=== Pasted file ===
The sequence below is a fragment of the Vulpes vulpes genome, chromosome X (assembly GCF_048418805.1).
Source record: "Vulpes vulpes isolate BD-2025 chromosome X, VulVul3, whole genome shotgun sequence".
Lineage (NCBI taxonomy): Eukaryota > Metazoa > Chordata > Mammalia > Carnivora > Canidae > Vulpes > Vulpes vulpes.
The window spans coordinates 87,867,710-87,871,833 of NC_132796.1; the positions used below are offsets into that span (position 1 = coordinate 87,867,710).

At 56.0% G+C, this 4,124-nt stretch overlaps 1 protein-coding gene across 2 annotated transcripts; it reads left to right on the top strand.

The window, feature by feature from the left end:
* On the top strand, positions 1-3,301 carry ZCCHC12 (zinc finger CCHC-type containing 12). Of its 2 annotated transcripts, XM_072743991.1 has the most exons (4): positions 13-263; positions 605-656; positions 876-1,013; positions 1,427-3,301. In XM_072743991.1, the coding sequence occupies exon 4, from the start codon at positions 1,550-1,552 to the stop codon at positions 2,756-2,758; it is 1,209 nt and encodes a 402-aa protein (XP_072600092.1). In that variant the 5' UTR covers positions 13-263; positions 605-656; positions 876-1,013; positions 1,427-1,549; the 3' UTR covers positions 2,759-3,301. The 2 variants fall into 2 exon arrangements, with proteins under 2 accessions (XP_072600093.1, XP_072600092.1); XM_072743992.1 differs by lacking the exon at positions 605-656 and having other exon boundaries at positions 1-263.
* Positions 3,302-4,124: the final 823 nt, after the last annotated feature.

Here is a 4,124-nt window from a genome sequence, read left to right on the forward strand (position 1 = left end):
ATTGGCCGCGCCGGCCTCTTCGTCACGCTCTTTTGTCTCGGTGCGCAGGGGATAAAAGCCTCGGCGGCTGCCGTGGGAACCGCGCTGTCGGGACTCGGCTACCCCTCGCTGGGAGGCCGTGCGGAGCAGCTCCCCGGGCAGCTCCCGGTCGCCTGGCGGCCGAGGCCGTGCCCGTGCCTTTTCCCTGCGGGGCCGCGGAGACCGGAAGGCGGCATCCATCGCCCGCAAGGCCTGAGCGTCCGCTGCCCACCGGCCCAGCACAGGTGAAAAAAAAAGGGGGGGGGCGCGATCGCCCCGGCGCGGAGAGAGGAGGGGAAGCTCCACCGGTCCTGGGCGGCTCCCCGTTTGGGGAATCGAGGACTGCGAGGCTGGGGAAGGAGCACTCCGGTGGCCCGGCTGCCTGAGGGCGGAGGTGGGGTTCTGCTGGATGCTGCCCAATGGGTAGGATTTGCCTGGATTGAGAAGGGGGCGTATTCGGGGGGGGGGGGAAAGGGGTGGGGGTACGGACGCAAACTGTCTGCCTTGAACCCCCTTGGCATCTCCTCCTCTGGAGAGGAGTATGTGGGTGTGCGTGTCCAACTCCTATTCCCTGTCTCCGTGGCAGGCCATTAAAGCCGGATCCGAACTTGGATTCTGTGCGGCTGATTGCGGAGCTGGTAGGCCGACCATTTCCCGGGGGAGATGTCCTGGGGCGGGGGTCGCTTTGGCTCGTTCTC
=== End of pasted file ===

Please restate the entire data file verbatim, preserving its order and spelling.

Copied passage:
The sequence below is a fragment of the Vulpes vulpes genome, chromosome X (assembly GCF_048418805.1).
Source record: "Vulpes vulpes isolate BD-2025 chromosome X, VulVul3, whole genome shotgun sequence".
Lineage (NCBI taxonomy): Eukaryota > Metazoa > Chordata > Mammalia > Carnivora > Canidae > Vulpes > Vulpes vulpes.
The window spans coordinates 87,867,710-87,871,833 of NC_132796.1; the positions used below are offsets into that span (position 1 = coordinate 87,867,710).

At 56.0% G+C, this 4,124-nt stretch overlaps 1 protein-coding gene across 2 annotated transcripts; it reads left to right on the top strand.

The window, feature by feature from the left end:
* On the top strand, positions 1-3,301 carry ZCCHC12 (zinc finger CCHC-type containing 12). Of its 2 annotated transcripts, XM_072743991.1 has the most exons (4): positions 13-263; positions 605-656; positions 876-1,013; positions 1,427-3,301. In XM_072743991.1, the coding sequence occupies exon 4, from the start codon at positions 1,550-1,552 to the stop codon at positions 2,756-2,758; it is 1,209 nt and encodes a 402-aa protein (XP_072600092.1). In that variant the 5' UTR covers positions 13-263; positions 605-656; positions 876-1,013; positions 1,427-1,549; the 3' UTR covers positions 2,759-3,301. The 2 variants fall into 2 exon arrangements, with proteins under 2 accessions (XP_072600093.1, XP_072600092.1); XM_072743992.1 differs by lacking the exon at positions 605-656 and having other exon boundaries at positions 1-263.
* Positions 3,302-4,124: the final 823 nt, after the last annotated feature.

Here is a 4,124-nt window from a genome sequence, read left to right on the forward strand (position 1 = left end):
ATTGGCCGCGCCGGCCTCTTCGTCACGCTCTTTTGTCTCGGTGCGCAGGGGATAAAAGCCTCGGCGGCTGCCGTGGGAACCGCGCTGTCGGGACTCGGCTACCCCTCGCTGGGAGGCCGTGCGGAGCAGCTCCCCGGGCAGCTCCCGGTCGCCTGGCGGCCGAGGCCGTGCCCGTGCCTTTTCCCTGCGGGGCCGCGGAGACCGGAAGGCGGCATCCATCGCCCGCAAGGCCTGAGCGTCCGCTGCCCACCGGCCCAGCACAGGTGAAAAAAAAAGGGGGGGGGCGCGATCGCCCCGGCGCGGAGAGAGGAGGGGAAGCTCCACCGGTCCTGGGCGGCTCCCCGTTTGGGGAATCGAGGACTGCGAGGCTGGGGAAGGAGCACTCCGGTGGCCCGGCTGCCTGAGGGCGGAGGTGGGGTTCTGCTGGATGCTGCCCAATGGGTAGGATTTGCCTGGATTGAGAAGGGGGCGTATTCGGGGGGGGGGGGAAAGGGGTGGGGGTACGGACGCAAACTGTCTGCCTTGAACCCCCTTGGCATCTCCTCCTCTGGAGAGGAGTATGTGGGTGTGCGTGTCCAACTCCTATTCCCTGTCTCCGTGGCAGGCCATTAAAGCCGGATCCGAACTTGGATTCTGTGCGGCTGATTGCGGAGCTGGTAGGCCGACCATTTCCCGGGGGAGATGTCCTGGGGCGGGGGTCGCTTTGGCTCGTTCTC